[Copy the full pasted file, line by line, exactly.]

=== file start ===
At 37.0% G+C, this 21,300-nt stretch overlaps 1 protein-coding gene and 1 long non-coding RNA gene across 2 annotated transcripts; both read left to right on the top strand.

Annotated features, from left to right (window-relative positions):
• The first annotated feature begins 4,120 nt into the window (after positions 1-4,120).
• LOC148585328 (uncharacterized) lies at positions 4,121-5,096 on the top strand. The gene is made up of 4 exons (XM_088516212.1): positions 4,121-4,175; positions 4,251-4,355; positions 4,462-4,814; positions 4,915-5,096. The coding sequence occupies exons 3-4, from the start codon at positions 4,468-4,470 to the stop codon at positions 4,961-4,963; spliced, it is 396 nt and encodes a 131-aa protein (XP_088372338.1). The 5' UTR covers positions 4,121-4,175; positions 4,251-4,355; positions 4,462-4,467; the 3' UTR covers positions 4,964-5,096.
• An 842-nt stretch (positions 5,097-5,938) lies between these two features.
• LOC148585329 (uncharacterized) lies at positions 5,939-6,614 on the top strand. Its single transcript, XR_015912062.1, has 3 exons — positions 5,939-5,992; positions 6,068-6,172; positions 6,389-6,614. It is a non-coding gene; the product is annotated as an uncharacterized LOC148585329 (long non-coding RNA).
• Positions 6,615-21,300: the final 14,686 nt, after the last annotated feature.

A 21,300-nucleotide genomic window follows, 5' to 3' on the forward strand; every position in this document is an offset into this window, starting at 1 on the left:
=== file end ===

At 37.0% G+C, this 21,300-nt stretch overlaps 1 protein-coding gene and 1 long non-coding RNA gene across 2 annotated transcripts; both read left to right on the top strand.

Annotated features, from left to right (window-relative positions):
• The first annotated feature begins 4,120 nt into the window (after positions 1-4,120).
• LOC148585328 (uncharacterized) lies at positions 4,121-5,096 on the top strand. The gene is made up of 4 exons (XM_088516212.1): positions 4,121-4,175; positions 4,251-4,355; positions 4,462-4,814; positions 4,915-5,096. The coding sequence occupies exons 3-4, from the start codon at positions 4,468-4,470 to the stop codon at positions 4,961-4,963; spliced, it is 396 nt and encodes a 131-aa protein (XP_088372338.1). The 5' UTR covers positions 4,121-4,175; positions 4,251-4,355; positions 4,462-4,467; the 3' UTR covers positions 4,964-5,096.
• An 842-nt stretch (positions 5,097-5,938) lies between these two features.
• LOC148585329 (uncharacterized) lies at positions 5,939-6,614 on the top strand. Its single transcript, XR_015912062.1, has 3 exons — positions 5,939-5,992; positions 6,068-6,172; positions 6,389-6,614. It is a non-coding gene; the product is annotated as an uncharacterized LOC148585329 (long non-coding RNA).
• Positions 6,615-21,300: the final 14,686 nt, after the last annotated feature.

A 21,300-nucleotide genomic window follows, 5' to 3' on the forward strand; every position in this document is an offset into this window, starting at 1 on the left: